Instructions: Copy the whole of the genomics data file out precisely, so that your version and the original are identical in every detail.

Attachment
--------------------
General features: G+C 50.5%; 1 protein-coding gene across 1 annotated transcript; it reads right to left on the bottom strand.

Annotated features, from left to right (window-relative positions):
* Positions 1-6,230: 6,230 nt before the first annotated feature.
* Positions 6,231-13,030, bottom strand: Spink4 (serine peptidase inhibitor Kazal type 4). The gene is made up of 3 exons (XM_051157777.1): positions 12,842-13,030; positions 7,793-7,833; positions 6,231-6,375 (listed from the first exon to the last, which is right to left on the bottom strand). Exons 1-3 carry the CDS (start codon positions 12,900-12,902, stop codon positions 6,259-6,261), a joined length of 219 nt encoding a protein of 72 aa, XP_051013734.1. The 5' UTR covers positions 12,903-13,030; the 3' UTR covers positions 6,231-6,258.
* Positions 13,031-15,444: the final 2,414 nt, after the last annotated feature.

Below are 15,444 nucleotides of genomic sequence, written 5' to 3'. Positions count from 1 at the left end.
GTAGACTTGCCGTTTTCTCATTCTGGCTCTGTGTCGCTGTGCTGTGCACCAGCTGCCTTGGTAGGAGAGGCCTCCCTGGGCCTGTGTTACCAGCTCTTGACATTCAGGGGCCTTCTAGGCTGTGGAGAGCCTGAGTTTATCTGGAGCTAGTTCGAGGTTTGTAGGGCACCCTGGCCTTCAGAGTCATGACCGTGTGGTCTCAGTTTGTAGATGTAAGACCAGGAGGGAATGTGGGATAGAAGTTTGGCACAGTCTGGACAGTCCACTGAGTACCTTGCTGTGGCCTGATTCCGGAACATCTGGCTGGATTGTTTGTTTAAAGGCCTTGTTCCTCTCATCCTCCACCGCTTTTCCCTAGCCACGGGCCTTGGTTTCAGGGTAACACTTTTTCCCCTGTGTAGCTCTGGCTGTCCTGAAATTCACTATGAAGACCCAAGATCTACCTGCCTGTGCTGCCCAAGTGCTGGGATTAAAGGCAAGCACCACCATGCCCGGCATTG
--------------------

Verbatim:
General features: G+C 50.5%; 1 protein-coding gene across 1 annotated transcript; it reads right to left on the bottom strand.

Annotated features, from left to right (window-relative positions):
* Positions 1-6,230: 6,230 nt before the first annotated feature.
* Positions 6,231-13,030, bottom strand: Spink4 (serine peptidase inhibitor Kazal type 4). The gene is made up of 3 exons (XM_051157777.1): positions 12,842-13,030; positions 7,793-7,833; positions 6,231-6,375 (listed from the first exon to the last, which is right to left on the bottom strand). Exons 1-3 carry the CDS (start codon positions 12,900-12,902, stop codon positions 6,259-6,261), a joined length of 219 nt encoding a protein of 72 aa, XP_051013734.1. The 5' UTR covers positions 12,903-13,030; the 3' UTR covers positions 6,231-6,258.
* Positions 13,031-15,444: the final 2,414 nt, after the last annotated feature.

Below are 15,444 nucleotides of genomic sequence, written 5' to 3'. Positions count from 1 at the left end.
GTAGACTTGCCGTTTTCTCATTCTGGCTCTGTGTCGCTGTGCTGTGCACCAGCTGCCTTGGTAGGAGAGGCCTCCCTGGGCCTGTGTTACCAGCTCTTGACATTCAGGGGCCTTCTAGGCTGTGGAGAGCCTGAGTTTATCTGGAGCTAGTTCGAGGTTTGTAGGGCACCCTGGCCTTCAGAGTCATGACCGTGTGGTCTCAGTTTGTAGATGTAAGACCAGGAGGGAATGTGGGATAGAAGTTTGGCACAGTCTGGACAGTCCACTGAGTACCTTGCTGTGGCCTGATTCCGGAACATCTGGCTGGATTGTTTGTTTAAAGGCCTTGTTCCTCTCATCCTCCACCGCTTTTCCCTAGCCACGGGCCTTGGTTTCAGGGTAACACTTTTTCCCCTGTGTAGCTCTGGCTGTCCTGAAATTCACTATGAAGACCCAAGATCTACCTGCCTGTGCTGCCCAAGTGCTGGGATTAAAGGCAAGCACCACCATGCCCGGCATTG